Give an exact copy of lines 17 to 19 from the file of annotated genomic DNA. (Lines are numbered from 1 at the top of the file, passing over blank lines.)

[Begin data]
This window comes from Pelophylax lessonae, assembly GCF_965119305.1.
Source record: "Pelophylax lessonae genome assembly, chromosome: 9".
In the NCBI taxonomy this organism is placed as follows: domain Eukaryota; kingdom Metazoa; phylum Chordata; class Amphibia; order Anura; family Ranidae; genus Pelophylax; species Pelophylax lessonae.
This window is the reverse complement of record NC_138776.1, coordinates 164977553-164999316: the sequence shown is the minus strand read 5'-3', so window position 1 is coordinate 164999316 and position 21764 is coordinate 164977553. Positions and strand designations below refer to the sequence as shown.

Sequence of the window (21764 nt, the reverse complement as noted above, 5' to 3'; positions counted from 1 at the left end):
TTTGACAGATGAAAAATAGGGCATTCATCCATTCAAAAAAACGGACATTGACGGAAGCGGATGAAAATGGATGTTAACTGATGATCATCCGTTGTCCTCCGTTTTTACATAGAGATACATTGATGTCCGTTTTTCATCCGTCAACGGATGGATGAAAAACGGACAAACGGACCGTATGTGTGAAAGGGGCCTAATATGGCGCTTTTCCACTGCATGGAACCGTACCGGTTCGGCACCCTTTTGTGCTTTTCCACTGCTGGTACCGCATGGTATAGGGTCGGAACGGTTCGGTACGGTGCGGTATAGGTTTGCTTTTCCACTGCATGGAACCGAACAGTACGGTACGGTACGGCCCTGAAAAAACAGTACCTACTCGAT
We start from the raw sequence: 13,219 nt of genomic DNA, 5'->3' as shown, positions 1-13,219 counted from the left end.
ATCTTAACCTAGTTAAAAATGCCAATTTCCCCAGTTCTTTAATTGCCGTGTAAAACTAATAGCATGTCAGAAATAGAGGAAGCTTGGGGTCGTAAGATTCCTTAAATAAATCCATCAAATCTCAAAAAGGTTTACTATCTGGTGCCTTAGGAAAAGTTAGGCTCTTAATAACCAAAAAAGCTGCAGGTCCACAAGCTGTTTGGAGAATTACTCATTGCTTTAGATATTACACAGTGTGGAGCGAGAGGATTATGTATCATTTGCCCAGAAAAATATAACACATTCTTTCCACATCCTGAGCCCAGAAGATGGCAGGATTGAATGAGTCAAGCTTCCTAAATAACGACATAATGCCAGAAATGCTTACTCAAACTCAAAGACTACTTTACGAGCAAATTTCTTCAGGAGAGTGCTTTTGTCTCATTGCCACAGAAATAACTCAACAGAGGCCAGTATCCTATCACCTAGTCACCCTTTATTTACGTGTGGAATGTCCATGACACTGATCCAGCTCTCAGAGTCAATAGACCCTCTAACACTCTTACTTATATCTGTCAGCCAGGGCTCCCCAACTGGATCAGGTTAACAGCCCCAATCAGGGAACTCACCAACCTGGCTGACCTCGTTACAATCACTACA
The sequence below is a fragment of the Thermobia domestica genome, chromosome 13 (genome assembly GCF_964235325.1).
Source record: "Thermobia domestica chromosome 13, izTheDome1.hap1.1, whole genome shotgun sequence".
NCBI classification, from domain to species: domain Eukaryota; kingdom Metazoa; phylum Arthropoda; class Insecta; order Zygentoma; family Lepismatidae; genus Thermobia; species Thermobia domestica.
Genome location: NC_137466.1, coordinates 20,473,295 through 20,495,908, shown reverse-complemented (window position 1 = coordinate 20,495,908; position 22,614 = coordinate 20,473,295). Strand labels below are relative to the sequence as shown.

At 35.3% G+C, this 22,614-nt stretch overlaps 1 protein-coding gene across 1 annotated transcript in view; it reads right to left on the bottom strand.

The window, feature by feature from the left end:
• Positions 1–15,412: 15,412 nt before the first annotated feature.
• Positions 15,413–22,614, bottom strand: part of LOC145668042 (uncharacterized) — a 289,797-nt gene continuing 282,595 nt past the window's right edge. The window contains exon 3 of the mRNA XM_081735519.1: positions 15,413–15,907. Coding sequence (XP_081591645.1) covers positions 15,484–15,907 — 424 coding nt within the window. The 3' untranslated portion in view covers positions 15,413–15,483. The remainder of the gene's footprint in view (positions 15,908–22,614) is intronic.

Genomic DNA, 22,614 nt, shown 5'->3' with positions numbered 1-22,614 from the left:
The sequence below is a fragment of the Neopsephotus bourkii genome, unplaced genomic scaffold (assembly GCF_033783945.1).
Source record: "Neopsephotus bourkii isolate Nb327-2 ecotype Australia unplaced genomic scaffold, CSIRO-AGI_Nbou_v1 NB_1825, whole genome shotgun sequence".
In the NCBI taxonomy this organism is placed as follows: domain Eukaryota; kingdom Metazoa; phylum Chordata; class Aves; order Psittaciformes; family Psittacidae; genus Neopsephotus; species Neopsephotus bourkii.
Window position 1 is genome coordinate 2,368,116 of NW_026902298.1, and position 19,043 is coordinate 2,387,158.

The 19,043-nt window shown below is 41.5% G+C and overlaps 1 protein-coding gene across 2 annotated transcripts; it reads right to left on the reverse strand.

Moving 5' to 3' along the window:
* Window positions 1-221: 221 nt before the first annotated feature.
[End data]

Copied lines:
Genomic DNA, 22,614 nt, shown 5'->3' with positions numbered 1-22,614 from the left:
The sequence below is a fragment of the Neopsephotus bourkii genome, unplaced genomic scaffold (assembly GCF_033783945.1).
Source record: "Neopsephotus bourkii isolate Nb327-2 ecotype Australia unplaced genomic scaffold, CSIRO-AGI_Nbou_v1 NB_1825, whole genome shotgun sequence".